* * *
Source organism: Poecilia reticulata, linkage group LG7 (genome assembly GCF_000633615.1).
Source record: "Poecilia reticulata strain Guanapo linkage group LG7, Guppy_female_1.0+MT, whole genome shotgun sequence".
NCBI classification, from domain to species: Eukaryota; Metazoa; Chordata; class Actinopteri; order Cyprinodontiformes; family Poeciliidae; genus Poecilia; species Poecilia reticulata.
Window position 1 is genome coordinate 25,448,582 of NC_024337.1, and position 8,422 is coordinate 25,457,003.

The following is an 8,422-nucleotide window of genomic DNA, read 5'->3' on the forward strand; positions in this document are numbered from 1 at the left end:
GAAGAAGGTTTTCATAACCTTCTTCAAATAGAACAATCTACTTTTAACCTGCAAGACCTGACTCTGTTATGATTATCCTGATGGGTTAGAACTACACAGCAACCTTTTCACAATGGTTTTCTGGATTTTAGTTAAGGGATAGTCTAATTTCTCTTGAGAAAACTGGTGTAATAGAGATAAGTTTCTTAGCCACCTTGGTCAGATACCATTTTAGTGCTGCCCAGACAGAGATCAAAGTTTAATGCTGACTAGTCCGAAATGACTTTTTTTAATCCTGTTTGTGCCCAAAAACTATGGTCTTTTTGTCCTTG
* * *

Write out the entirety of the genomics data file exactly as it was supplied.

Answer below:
Source organism: Poecilia reticulata, linkage group LG7 (genome assembly GCF_000633615.1).
Source record: "Poecilia reticulata strain Guanapo linkage group LG7, Guppy_female_1.0+MT, whole genome shotgun sequence".
NCBI classification, from domain to species: Eukaryota; Metazoa; Chordata; class Actinopteri; order Cyprinodontiformes; family Poeciliidae; genus Poecilia; species Poecilia reticulata.
Window position 1 is genome coordinate 25,448,582 of NC_024337.1, and position 8,422 is coordinate 25,457,003.

The following is an 8,422-nucleotide window of genomic DNA, read 5'->3' on the forward strand; positions in this document are numbered from 1 at the left end:
GAAGAAGGTTTTCATAACCTTCTTCAAATAGAACAATCTACTTTTAACCTGCAAGACCTGACTCTGTTATGATTATCCTGATGGGTTAGAACTACACAGCAACCTTTTCACAATGGTTTTCTGGATTTTAGTTAAGGGATAGTCTAATTTCTCTTGAGAAAACTGGTGTAATAGAGATAAGTTTCTTAGCCACCTTGGTCAGATACCATTTTAGTGCTGCCCAGACAGAGATCAAAGTTTAATGCTGACTAGTCCGAAATGACTTTTTTTAATCCTGTTTGTGCCCAAAAACTATGGTCTTTTTGTCCTTG